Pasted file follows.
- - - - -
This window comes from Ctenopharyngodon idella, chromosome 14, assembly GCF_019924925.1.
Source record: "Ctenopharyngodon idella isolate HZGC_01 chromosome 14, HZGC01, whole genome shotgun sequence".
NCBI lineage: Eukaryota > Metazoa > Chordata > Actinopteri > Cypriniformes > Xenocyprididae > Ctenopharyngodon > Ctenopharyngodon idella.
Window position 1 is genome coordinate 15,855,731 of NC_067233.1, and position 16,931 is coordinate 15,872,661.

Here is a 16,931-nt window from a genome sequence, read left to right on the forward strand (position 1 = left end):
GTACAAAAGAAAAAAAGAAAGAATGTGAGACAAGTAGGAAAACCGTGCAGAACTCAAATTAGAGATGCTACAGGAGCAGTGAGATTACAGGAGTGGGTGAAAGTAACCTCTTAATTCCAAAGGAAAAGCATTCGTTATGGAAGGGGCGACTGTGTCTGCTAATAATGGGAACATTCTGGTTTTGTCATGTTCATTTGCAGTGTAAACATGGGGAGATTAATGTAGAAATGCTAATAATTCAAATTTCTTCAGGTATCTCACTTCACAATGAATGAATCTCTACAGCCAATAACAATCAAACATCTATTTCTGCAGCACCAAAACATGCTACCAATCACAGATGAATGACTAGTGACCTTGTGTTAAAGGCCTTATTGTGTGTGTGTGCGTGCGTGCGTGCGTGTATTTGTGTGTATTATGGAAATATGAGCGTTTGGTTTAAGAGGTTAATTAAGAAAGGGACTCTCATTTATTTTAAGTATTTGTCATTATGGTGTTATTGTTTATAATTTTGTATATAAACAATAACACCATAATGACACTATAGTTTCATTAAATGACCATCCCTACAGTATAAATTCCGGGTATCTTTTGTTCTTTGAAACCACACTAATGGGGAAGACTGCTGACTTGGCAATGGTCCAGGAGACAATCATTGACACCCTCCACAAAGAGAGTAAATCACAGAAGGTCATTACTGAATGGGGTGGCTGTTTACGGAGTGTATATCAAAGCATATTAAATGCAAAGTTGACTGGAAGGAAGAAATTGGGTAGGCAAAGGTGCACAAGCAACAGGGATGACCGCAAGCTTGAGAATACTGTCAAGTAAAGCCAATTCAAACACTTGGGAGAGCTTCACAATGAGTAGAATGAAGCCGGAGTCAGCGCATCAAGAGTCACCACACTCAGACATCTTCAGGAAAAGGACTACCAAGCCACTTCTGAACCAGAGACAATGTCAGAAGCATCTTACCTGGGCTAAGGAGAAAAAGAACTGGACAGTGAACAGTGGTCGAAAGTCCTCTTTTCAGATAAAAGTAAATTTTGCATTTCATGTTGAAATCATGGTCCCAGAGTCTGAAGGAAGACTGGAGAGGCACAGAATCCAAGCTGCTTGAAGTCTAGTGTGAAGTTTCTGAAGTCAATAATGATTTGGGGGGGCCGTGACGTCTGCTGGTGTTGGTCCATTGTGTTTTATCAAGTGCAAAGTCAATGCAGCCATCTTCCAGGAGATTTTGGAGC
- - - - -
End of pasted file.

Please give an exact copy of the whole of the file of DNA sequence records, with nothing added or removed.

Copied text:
This window comes from Ctenopharyngodon idella, chromosome 14, assembly GCF_019924925.1.
Source record: "Ctenopharyngodon idella isolate HZGC_01 chromosome 14, HZGC01, whole genome shotgun sequence".
NCBI lineage: Eukaryota > Metazoa > Chordata > Actinopteri > Cypriniformes > Xenocyprididae > Ctenopharyngodon > Ctenopharyngodon idella.
Window position 1 is genome coordinate 15,855,731 of NC_067233.1, and position 16,931 is coordinate 15,872,661.

Here is a 16,931-nt window from a genome sequence, read left to right on the forward strand (position 1 = left end):
GTACAAAAGAAAAAAAGAAAGAATGTGAGACAAGTAGGAAAACCGTGCAGAACTCAAATTAGAGATGCTACAGGAGCAGTGAGATTACAGGAGTGGGTGAAAGTAACCTCTTAATTCCAAAGGAAAAGCATTCGTTATGGAAGGGGCGACTGTGTCTGCTAATAATGGGAACATTCTGGTTTTGTCATGTTCATTTGCAGTGTAAACATGGGGAGATTAATGTAGAAATGCTAATAATTCAAATTTCTTCAGGTATCTCACTTCACAATGAATGAATCTCTACAGCCAATAACAATCAAACATCTATTTCTGCAGCACCAAAACATGCTACCAATCACAGATGAATGACTAGTGACCTTGTGTTAAAGGCCTTATTGTGTGTGTGTGCGTGCGTGCGTGCGTGTATTTGTGTGTATTATGGAAATATGAGCGTTTGGTTTAAGAGGTTAATTAAGAAAGGGACTCTCATTTATTTTAAGTATTTGTCATTATGGTGTTATTGTTTATAATTTTGTATATAAACAATAACACCATAATGACACTATAGTTTCATTAAATGACCATCCCTACAGTATAAATTCCGGGTATCTTTTGTTCTTTGAAACCACACTAATGGGGAAGACTGCTGACTTGGCAATGGTCCAGGAGACAATCATTGACACCCTCCACAAAGAGAGTAAATCACAGAAGGTCATTACTGAATGGGGTGGCTGTTTACGGAGTGTATATCAAAGCATATTAAATGCAAAGTTGACTGGAAGGAAGAAATTGGGTAGGCAAAGGTGCACAAGCAACAGGGATGACCGCAAGCTTGAGAATACTGTCAAGTAAAGCCAATTCAAACACTTGGGAGAGCTTCACAATGAGTAGAATGAAGCCGGAGTCAGCGCATCAAGAGTCACCACACTCAGACATCTTCAGGAAAAGGACTACCAAGCCACTTCTGAACCAGAGACAATGTCAGAAGCATCTTACCTGGGCTAAGGAGAAAAAGAACTGGACAGTGAACAGTGGTCGAAAGTCCTCTTTTCAGATAAAAGTAAATTTTGCATTTCATGTTGAAATCATGGTCCCAGAGTCTGAAGGAAGACTGGAGAGGCACAGAATCCAAGCTGCTTGAAGTCTAGTGTGAAGTTTCTGAAGTCAATAATGATTTGGGGGGGCCGTGACGTCTGCTGGTGTTGGTCCATTGTGTTTTATCAAGTGCAAAGTCAATGCAGCCATCTTCCAGGAGATTTTGGAGC